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* J.D. Candidate, 2019, University of Richmond School of Law. B.A., 2014, Virginia Polytechnic Institute and State University. I would like to thank Professor David Frisch for his invaluable guidance and support throughout the writing process. I would also like to thank Jonathan Lazarow and Frances Lazarow for their thoughtful feedback on my comment. Lastly, I would like to thank the University of Richmond Law Review staff and editors for their assistance during the publishing process.

Evaluating a Permanent Court Solution for International Investment Disputes

Emily Palombo*

Despite the original objective of investor state dispute settlement (“ISDS”)—to create an unbiased arbitration mechanism to resolve conflicts between states and foreign investors—ISDS tribunals have gained the reputation of being one-sided, nontransparent, and inconsistent in decisions rendered. A major reform proposed to address the criticism of ISDS is the creation of one permanent tribunal, rather than numerous ad hoc tribunals constituted separately for each investment dispute. Discussion of ISDS reform in light of its historical context poses the question: is ISDS really a broken system, or have our global priorities and concerns changed over time? While improvements can be made, the current ISDS system is still faithfully serving its original purpose as a neutral tribunal where disputes can be arbitrated. In contrast, the creation of a permanent investment tribunal may thwart the principles envisioned for ISDS at its inception, most importantly, the balance between the protection of state sovereignty and the recognition of the investor as an autonomous private entity. This comment discusses a permanent court solution to international investment disputes in light of the European Council’s 2018 directive authorizing the European Commission to negotiate, on behalf of the European Union, a convention to establish a permanent body to settle investment disputes called the multilateral investment court (“MIC”). It compares the proposed MIC with the structure of the permanent investment tribunal, known as the Investment Court System, contemplated by the Comprehensive Economic and Trade Agreement. Ultimately, this comment concludes that ISDS tribunals can address many concerns through reform to the existing ad hoc system without requiring permanency, thus continuing to respect the original aims of the ISDS system and to foster international investment.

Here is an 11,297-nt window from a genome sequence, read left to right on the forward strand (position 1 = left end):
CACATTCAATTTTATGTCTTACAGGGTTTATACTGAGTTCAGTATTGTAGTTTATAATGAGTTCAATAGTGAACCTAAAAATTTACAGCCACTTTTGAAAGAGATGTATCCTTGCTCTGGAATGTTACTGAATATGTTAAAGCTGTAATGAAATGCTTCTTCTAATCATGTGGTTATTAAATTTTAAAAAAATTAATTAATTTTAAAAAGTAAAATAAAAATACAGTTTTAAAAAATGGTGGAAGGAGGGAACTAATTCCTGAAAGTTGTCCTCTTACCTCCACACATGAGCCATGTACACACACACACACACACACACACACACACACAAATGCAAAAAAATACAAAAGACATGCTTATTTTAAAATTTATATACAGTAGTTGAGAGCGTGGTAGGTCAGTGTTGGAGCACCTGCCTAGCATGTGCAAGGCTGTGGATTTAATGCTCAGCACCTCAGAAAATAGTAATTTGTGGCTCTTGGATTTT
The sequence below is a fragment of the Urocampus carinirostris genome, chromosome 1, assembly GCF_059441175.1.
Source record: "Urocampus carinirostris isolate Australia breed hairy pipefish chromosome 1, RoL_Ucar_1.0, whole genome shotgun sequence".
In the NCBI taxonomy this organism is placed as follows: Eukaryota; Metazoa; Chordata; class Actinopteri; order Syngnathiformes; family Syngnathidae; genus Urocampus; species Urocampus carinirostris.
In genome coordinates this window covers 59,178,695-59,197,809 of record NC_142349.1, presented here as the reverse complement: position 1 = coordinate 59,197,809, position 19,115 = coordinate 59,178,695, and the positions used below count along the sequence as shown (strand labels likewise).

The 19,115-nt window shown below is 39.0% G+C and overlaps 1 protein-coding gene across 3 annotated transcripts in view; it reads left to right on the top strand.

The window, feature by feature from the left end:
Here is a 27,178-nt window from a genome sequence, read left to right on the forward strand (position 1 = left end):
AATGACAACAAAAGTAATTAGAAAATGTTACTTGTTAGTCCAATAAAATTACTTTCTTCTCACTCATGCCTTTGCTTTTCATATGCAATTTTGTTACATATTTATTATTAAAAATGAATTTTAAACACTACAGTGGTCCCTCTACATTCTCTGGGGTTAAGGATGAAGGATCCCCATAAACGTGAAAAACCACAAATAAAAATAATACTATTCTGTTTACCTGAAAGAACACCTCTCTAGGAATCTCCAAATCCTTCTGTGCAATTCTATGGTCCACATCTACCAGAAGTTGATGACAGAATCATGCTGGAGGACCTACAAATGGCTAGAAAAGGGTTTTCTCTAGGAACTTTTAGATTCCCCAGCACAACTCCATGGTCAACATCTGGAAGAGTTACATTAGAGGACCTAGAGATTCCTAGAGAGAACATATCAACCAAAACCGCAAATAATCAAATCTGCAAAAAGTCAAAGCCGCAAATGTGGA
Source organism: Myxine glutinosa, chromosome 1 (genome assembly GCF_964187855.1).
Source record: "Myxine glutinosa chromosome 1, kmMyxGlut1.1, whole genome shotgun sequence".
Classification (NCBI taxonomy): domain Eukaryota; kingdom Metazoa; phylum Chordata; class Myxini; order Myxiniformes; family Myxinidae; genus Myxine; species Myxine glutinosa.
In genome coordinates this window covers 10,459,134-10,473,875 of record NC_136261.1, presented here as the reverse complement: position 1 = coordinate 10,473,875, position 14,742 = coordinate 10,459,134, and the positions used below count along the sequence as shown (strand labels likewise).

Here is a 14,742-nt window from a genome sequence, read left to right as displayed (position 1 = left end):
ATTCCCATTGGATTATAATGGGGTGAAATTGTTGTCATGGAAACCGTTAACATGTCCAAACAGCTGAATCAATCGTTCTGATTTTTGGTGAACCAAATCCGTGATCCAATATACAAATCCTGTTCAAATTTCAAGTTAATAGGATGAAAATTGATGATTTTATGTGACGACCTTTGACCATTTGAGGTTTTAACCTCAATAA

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* J.D. Candidate, 2019, University of Richmond School of Law. B.A., 2014, Christopher Newport University. I am grateful to Professor Chiara Giorgetti for her thoughtful comments on my draft, and to Emma Greger and the rest of the University of Richmond Law Review staff for their time and effort spent ensuring this comment was ready for publication.